Lynn G. Robbins
Lynn Grant Robbins, son of Evelyn Reed and Joshua Grant Robbins, was born on October 27, 1952, in Payson, Utah, but grew up in the nearby town of Springville. Robbins describes his own youth as “Huck Finn” in nature, having spent his time outside exploring and playing numerous sports. Jan Neilson, who lived next to his grandmother and aunt, was one of his close childhood friends, and during their senior year of high school, he asked her on a date. Later, Jan wrote him 104 letters—one for each week he served in the Argentina North Mission. They were married in the Manti Temple on June 27, 1972, eight months after he returned home. The two would later become parents to seven children.
After their marriage, the couple relocated to Logan, Utah, and attended Utah State University. Robbins studied food science and business administration in order to pursue a restaurant career; however, when he learned that his wife was expecting their first child, he switched majors in order to spend more time with family and less time at work. Robbins graduated with a bachelor’s degree in Spanish and political science in 1976 and later received his master’s in international management from the American Graduate School of International Management.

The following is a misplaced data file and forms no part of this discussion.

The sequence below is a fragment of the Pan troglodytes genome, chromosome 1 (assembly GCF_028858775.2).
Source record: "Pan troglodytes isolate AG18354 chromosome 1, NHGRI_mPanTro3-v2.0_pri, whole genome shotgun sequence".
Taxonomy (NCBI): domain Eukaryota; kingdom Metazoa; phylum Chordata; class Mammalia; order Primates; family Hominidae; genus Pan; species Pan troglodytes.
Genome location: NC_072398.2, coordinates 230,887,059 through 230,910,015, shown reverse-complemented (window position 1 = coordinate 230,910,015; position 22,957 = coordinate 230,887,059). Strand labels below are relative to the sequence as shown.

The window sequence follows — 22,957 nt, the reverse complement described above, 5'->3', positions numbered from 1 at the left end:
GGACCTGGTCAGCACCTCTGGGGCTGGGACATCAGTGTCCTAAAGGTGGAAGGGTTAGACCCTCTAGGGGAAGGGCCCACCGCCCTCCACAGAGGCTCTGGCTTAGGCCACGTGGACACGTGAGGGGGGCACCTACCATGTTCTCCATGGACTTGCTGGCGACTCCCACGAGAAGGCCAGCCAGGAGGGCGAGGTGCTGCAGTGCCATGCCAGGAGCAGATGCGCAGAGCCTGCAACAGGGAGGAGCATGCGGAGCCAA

Although his education provided opportunities to relocate internationally, the Robbins family remained in Utah to stay close to family. There, Robbins worked as a sales representative for a legal publisher and as a financial consultant, but time management products would ultimately come to define his career. Robbins cofounded the Franklin Institute, now called Franklin Covey, a company that specializes in motivational seminars and day planners. However, the best way to manage time, says Robbins, is to “put the Lord first and all other things will be added unto you.”
Robbins has done just that. He held many callings in his ward and stake before he was called in 1994 to preside over the Uruguay Montevideo Mission. Shortly after his release in 1997, he was called to serve as a member of the Second Quorum of the Seventy. Three years later Robbins became a member of the First Quorum of the Seventy and from 2003 to 2004 he was in the general presidency of the Young Men organization. He was also the executive director of the Media Services Department. In April of 2014, Robbins was sustained as a member of the Presidency of the Seventy. His duties as a General Authority have taken him all over the globe, and he relishes in the “sweet blessing of becoming acquainted with Saints all over the world.”
Elder Robbins’s visits and addresses at BYU have been enjoyed by those on campus and countless others who have since listened to or read his words. His scriptural knowledge and use of analogies and stories are powerful tools that testify of Jesus Christ.